Academic journal article Merrill-Palmer Quarterly

Parenting, Family Socioeconomic Status, and Child Executive Functioning: A Longitudinal Study

Academic journal article Merrill-Palmer Quarterly

Parenting, Family Socioeconomic Status, and Child Executive Functioning: A Longitudinal Study

Article excerpt

The preschool period is marked by quick, important changes in the control of thought and action (Zelazo & Jacques, 1996). Theory and empirical research strongly suggest that these changes can be explained, in part, by the development of executive functioning (EF), which refers to the set of higher-order cognitive processes that underlie flexible goal-directed behavior, such as working memory, set shifting, inhibitory control, and planning (Garon, Bryson, & Smith, 2008). Several studies have demonstrated that child performance on EF tasks clusters in factors (e.g., Garon et al., 2008), with a two-factor structure often reported among toddlers and preschoolers (see Beck, Schaefer, Pang, & Carlson, 2011): Impulse Control, which is the ability to delay or suppress an impulsive response, and Conflict EF, the ability to respond appropriately in the face of a salient conflicting response option. As noted by Zelazo, Carlson, and Kesek (2008), the literature on child EF has exploded in the last decade. A great deal has thus been learned, for instance regarding the brain structures implicated in EF (Anderson, Jacobs, & Anderson, 2008), age-related changes in early EF (Zelazo et al., 2008), the measurement of EF in the preschool period (Carlson, 2005), and correlates of child EF (e.g., Blair & Razza, 2007). In contrast, as highlighted by Hughes and Ensor (2005,2009), studies on how the environment impacts the development of child EF are still relatively rare.

One of the few identified antecedents of individual differences in child EF is family socioeconomic status (SES): Children from higher-SES families consistently perform better on EF tasks (e.g., Ardila, Rosselli, Matute, & Guajardo, 2005; Hughes & Ensor, 2009; Mezzacappa, 2004; Noble, Norman, & Farah, 2005; Raver, Blair, & Willoughby, 2013). Studies finding similar links between family SES and other aspects of child cognition (see Bradley & Corwyn, 2002) have triggered the question of how such a distal concept as SES may influence child performance on specific cognitive tasks. It is thus advocated that research identifies proximal factors more likely to "reach" the child (Bradley & Corwyn, 2002; McLoyd, 1998). Quality of parenting has begun to be identified as a proximal antecedent of child EF (e.g., Bernier, Carlson, & Whipple, 2010). Importantly, high-quality parenting has also long been recognized as a buffer against the negative influence of socioeconomic disadvantage on many aspects of child functioning (e.g., Masten, 1994). The relations of SES and parenting to child EF are, therefore, likely to be nonindependent, but this has yet to be investigated. Accordingly, the primary goal of this report is to examine the interactions between family SES and the quality of early maternal behavior in the prediction of child subsequent EF performance.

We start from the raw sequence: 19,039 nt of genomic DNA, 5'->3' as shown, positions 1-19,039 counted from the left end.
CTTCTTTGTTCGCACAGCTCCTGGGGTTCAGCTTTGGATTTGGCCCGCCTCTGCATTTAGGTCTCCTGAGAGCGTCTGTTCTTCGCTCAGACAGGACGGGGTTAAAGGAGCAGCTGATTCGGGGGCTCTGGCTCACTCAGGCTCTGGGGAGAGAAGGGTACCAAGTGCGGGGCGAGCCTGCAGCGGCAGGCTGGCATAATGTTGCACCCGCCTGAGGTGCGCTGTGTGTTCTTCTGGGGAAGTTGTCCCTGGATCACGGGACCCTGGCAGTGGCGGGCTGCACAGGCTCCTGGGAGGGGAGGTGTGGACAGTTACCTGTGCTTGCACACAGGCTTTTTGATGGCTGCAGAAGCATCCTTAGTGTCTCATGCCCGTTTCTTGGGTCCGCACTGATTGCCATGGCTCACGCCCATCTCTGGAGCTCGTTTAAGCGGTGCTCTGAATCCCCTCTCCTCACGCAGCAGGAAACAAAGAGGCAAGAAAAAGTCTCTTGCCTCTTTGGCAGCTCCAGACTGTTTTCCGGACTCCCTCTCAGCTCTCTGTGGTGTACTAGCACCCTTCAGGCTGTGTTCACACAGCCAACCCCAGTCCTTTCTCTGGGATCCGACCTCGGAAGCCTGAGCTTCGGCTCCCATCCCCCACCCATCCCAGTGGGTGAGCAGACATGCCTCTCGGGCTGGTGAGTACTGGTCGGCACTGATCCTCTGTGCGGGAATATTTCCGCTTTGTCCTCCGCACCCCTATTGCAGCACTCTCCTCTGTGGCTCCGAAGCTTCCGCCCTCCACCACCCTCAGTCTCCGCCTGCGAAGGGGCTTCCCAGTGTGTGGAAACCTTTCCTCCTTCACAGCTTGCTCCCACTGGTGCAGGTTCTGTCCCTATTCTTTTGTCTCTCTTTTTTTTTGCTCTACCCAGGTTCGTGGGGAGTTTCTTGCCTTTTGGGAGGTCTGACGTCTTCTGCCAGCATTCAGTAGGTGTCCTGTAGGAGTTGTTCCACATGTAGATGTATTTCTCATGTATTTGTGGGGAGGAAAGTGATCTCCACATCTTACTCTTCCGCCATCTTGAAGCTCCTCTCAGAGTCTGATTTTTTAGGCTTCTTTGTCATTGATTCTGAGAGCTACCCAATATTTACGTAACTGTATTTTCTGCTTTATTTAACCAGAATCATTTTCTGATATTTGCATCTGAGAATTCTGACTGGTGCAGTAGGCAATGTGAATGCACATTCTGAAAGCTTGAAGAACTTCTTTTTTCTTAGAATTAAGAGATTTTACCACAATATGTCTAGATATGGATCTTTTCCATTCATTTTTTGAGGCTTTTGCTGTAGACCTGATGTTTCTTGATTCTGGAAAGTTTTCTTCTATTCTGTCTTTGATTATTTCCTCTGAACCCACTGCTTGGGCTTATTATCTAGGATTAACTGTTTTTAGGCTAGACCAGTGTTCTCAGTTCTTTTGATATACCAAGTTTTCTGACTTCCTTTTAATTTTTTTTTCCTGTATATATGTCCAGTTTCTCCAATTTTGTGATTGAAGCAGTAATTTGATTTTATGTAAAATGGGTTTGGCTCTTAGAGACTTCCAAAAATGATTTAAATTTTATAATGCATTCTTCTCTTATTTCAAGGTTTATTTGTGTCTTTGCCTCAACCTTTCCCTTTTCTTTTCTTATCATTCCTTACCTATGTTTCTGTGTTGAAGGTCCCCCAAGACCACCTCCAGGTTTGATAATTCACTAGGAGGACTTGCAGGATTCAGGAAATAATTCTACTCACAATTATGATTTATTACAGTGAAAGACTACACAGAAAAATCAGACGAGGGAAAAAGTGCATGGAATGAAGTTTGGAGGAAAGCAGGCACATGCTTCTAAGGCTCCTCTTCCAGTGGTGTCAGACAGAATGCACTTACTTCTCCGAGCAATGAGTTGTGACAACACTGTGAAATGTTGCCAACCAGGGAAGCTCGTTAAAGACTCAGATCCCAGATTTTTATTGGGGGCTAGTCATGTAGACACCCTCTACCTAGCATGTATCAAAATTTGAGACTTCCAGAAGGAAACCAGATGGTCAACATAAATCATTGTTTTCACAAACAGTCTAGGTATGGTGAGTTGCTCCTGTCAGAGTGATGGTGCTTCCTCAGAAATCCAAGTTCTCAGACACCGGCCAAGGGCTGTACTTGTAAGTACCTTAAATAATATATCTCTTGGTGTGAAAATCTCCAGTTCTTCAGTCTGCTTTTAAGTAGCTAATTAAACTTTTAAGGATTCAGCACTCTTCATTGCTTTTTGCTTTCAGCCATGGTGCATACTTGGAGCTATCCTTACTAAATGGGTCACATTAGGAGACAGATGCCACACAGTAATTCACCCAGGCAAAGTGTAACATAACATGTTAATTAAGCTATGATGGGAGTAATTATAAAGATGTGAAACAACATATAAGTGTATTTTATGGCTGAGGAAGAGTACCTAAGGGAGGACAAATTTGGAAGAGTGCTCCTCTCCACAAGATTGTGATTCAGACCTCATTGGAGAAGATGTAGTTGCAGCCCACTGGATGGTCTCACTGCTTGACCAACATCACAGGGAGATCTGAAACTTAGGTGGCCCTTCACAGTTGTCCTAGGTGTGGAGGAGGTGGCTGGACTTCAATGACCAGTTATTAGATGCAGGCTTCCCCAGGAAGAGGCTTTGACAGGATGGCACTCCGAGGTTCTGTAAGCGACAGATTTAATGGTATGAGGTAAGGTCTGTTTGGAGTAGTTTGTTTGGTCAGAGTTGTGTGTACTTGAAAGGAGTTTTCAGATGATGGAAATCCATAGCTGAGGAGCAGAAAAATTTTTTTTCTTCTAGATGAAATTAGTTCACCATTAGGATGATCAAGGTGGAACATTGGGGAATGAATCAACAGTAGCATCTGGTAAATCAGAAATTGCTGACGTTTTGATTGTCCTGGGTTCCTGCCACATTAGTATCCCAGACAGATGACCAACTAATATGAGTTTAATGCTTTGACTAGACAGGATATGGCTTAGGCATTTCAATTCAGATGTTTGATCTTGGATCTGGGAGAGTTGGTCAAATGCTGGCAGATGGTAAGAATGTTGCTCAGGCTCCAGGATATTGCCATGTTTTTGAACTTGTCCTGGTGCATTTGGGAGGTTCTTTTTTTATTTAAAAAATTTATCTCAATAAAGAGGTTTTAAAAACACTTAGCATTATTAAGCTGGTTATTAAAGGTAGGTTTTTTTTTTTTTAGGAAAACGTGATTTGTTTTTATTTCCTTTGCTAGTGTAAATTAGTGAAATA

Family Socioeconomic Status and Child Executive Functioning

The idea that family SES has a crucial influence on child development is not new. The mechanisms through which it can affect child development are illustrated by the idea of capital (Coleman, 1988; McLoyd & Ceballo, 1998). It is proposed that the more access families have to different types of capital (financial capital such as income, and human capital such as education), the better equipped they are to provide a rich environment, which is favorable to optimal child development (Hoff-Ginsberg & Tardif, 1995; Shonkoff & Phillips, 2000; Yeung, Linver, & Brooks-Gunn, 2002). In contrast, there is concern that many children growing up in lower-SES families have more limited access to these same material and human resources, which may place them at risk for developmental problems (Brooks-Gunn & Duncan, 1997).

Consistent with these theoretical claims, decades of research with vulnerable families confirm that lower family SES (e.g., economic disadvantage and/or lower levels of parental education) is associated with developmental risk in health, cognitive, and socioemotional domains, which can begin as early as pregnancy and continue into adulthood (Bradley & Corwyn, 2002; Conger & Donnellan, 2007; Duncan, ZiolGuest, & Kalil, 2010). …

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